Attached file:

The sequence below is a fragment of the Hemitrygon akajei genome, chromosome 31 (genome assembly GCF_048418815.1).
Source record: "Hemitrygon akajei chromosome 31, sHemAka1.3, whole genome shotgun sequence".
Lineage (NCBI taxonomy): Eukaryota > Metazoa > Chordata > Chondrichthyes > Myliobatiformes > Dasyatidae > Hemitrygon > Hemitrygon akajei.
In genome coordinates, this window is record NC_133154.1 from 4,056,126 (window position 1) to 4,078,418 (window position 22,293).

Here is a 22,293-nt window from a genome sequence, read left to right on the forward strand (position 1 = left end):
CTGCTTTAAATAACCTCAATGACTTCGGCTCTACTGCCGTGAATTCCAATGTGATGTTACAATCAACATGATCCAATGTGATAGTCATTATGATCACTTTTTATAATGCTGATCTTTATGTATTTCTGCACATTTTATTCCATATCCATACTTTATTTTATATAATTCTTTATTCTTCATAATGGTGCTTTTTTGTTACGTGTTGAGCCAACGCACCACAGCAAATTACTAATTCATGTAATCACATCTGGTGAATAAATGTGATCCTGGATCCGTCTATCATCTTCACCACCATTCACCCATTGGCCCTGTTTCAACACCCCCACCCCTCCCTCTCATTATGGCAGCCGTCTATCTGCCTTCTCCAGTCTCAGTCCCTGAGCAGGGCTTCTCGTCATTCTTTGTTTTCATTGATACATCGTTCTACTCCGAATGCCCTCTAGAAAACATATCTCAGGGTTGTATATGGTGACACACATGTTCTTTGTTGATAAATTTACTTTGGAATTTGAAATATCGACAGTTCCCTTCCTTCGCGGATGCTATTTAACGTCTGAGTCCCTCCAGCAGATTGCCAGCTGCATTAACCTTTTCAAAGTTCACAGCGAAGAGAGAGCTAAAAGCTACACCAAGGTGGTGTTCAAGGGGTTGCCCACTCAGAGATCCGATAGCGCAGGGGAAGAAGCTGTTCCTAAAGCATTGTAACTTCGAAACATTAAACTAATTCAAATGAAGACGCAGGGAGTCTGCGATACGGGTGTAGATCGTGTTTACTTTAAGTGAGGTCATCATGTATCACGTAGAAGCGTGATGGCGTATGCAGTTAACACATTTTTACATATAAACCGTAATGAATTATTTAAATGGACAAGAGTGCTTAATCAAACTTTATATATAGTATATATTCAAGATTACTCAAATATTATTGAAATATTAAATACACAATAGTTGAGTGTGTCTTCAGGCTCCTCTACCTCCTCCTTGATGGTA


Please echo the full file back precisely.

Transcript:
The sequence below is a fragment of the Hemitrygon akajei genome, chromosome 31 (genome assembly GCF_048418815.1).
Source record: "Hemitrygon akajei chromosome 31, sHemAka1.3, whole genome shotgun sequence".
Lineage (NCBI taxonomy): Eukaryota > Metazoa > Chordata > Chondrichthyes > Myliobatiformes > Dasyatidae > Hemitrygon > Hemitrygon akajei.
In genome coordinates, this window is record NC_133154.1 from 4,056,126 (window position 1) to 4,078,418 (window position 22,293).

Here is a 22,293-nt window from a genome sequence, read left to right on the forward strand (position 1 = left end):
CTGCTTTAAATAACCTCAATGACTTCGGCTCTACTGCCGTGAATTCCAATGTGATGTTACAATCAACATGATCCAATGTGATAGTCATTATGATCACTTTTTATAATGCTGATCTTTATGTATTTCTGCACATTTTATTCCATATCCATACTTTATTTTATATAATTCTTTATTCTTCATAATGGTGCTTTTTTGTTACGTGTTGAGCCAACGCACCACAGCAAATTACTAATTCATGTAATCACATCTGGTGAATAAATGTGATCCTGGATCCGTCTATCATCTTCACCACCATTCACCCATTGGCCCTGTTTCAACACCCCCACCCCTCCCTCTCATTATGGCAGCCGTCTATCTGCCTTCTCCAGTCTCAGTCCCTGAGCAGGGCTTCTCGTCATTCTTTGTTTTCATTGATACATCGTTCTACTCCGAATGCCCTCTAGAAAACATATCTCAGGGTTGTATATGGTGACACACATGTTCTTTGTTGATAAATTTACTTTGGAATTTGAAATATCGACAGTTCCCTTCCTTCGCGGATGCTATTTAACGTCTGAGTCCCTCCAGCAGATTGCCAGCTGCATTAACCTTTTCAAAGTTCACAGCGAAGAGAGAGCTAAAAGCTACACCAAGGTGGTGTTCAAGGGGTTGCCCACTCAGAGATCCGATAGCGCAGGGGAAGAAGCTGTTCCTAAAGCATTGTAACTTCGAAACATTAAACTAATTCAAATGAAGACGCAGGGAGTCTGCGATACGGGTGTAGATCGTGTTTACTTTAAGTGAGGTCATCATGTATCACGTAGAAGCGTGATGGCGTATGCAGTTAACACATTTTTACATATAAACCGTAATGAATTATTTAAATGGACAAGAGTGCTTAATCAAACTTTATATATAGTATATATTCAAGATTACTCAAATATTATTGAAATATTAAATACACAATAGTTGAGTGTGTCTTCAGGCTCCTCTACCTCCTCCTTGATGGTA